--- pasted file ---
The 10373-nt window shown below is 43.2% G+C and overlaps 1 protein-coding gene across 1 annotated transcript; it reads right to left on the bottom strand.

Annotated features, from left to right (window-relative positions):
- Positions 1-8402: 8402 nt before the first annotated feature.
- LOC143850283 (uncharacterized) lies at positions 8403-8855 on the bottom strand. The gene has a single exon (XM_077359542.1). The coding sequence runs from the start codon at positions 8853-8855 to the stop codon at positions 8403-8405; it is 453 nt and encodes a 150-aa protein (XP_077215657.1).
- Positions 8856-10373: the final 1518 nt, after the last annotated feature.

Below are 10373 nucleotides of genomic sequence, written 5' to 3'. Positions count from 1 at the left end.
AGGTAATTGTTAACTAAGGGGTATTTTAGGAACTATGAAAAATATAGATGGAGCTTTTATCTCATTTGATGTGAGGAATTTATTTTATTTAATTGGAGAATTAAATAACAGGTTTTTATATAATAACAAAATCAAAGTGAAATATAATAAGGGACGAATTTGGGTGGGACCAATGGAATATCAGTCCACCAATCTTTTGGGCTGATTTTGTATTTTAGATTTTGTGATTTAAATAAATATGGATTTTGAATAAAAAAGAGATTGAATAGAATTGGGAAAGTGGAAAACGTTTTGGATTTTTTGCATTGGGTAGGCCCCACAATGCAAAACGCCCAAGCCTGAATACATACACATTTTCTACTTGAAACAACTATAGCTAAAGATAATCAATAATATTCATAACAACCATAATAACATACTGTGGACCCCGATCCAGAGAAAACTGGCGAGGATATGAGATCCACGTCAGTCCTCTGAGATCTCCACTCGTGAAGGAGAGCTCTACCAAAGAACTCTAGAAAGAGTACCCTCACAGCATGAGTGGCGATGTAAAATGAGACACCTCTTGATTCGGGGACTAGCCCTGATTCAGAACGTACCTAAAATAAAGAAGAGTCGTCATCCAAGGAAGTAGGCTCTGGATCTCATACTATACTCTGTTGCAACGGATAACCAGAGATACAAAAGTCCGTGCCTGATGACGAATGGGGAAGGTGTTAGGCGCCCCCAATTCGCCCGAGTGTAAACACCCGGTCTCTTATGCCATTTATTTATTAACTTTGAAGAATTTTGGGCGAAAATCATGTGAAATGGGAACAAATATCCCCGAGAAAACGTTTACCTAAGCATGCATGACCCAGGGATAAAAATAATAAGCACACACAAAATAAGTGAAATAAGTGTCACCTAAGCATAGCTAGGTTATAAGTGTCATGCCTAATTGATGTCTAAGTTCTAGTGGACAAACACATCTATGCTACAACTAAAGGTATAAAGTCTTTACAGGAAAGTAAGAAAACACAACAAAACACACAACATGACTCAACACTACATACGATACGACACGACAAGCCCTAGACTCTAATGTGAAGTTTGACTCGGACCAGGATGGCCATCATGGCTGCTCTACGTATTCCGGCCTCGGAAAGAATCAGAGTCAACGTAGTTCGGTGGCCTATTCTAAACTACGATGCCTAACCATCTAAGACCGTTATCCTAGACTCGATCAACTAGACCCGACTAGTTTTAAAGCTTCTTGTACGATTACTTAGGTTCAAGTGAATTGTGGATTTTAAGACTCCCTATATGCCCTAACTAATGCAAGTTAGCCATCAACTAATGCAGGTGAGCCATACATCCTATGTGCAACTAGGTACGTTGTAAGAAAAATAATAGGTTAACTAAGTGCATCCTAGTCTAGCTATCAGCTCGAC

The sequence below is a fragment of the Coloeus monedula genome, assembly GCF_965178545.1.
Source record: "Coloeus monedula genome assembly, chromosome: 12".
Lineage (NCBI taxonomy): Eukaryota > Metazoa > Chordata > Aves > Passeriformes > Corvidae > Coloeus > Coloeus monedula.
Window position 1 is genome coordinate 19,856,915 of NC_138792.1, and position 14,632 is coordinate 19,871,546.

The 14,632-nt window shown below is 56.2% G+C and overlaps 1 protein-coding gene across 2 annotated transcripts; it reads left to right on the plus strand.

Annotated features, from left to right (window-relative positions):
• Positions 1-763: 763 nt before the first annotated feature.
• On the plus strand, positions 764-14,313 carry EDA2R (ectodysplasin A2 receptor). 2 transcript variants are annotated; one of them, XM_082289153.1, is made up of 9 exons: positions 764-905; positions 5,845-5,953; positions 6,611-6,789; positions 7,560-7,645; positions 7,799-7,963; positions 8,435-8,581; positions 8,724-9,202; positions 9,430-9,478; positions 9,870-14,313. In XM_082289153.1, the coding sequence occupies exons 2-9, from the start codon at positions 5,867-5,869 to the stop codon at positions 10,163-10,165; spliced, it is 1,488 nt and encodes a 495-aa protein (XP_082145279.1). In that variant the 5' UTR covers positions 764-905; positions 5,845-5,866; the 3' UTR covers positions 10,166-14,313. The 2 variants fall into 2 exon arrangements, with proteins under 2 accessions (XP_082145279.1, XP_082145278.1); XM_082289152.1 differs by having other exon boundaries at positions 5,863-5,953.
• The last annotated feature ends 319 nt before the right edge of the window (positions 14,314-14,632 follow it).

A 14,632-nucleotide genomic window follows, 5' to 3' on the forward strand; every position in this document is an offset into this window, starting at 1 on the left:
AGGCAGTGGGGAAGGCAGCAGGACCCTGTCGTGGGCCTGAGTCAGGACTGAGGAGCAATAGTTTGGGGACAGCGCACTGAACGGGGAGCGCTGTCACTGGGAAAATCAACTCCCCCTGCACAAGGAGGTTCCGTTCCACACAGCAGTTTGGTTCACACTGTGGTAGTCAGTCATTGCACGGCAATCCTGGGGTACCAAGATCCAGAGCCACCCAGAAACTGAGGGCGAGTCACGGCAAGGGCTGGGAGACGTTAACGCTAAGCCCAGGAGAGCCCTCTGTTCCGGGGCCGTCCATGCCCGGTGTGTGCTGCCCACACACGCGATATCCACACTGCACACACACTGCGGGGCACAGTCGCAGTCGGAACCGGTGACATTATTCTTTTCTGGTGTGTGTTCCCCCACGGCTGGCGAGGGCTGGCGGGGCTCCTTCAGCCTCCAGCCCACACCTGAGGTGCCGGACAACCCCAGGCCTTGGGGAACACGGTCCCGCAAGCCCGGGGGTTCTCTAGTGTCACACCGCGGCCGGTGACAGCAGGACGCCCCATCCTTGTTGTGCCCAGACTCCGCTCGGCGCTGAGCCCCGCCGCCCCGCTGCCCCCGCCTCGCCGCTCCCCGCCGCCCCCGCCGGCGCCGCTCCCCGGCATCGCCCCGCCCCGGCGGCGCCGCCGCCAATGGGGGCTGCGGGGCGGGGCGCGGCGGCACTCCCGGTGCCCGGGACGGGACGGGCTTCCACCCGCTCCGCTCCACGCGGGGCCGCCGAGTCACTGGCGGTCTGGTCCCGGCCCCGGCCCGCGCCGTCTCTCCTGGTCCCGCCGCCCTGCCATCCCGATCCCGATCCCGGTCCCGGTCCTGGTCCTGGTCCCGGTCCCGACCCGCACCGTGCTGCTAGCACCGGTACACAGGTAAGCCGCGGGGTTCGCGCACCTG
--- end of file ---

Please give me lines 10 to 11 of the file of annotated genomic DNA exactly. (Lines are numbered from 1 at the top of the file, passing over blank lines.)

Lineage (NCBI taxonomy): Eukaryota > Metazoa > Chordata > Aves > Passeriformes > Corvidae > Coloeus > Coloeus monedula.
Window position 1 is genome coordinate 19,856,915 of NC_138792.1, and position 14,632 is coordinate 19,871,546.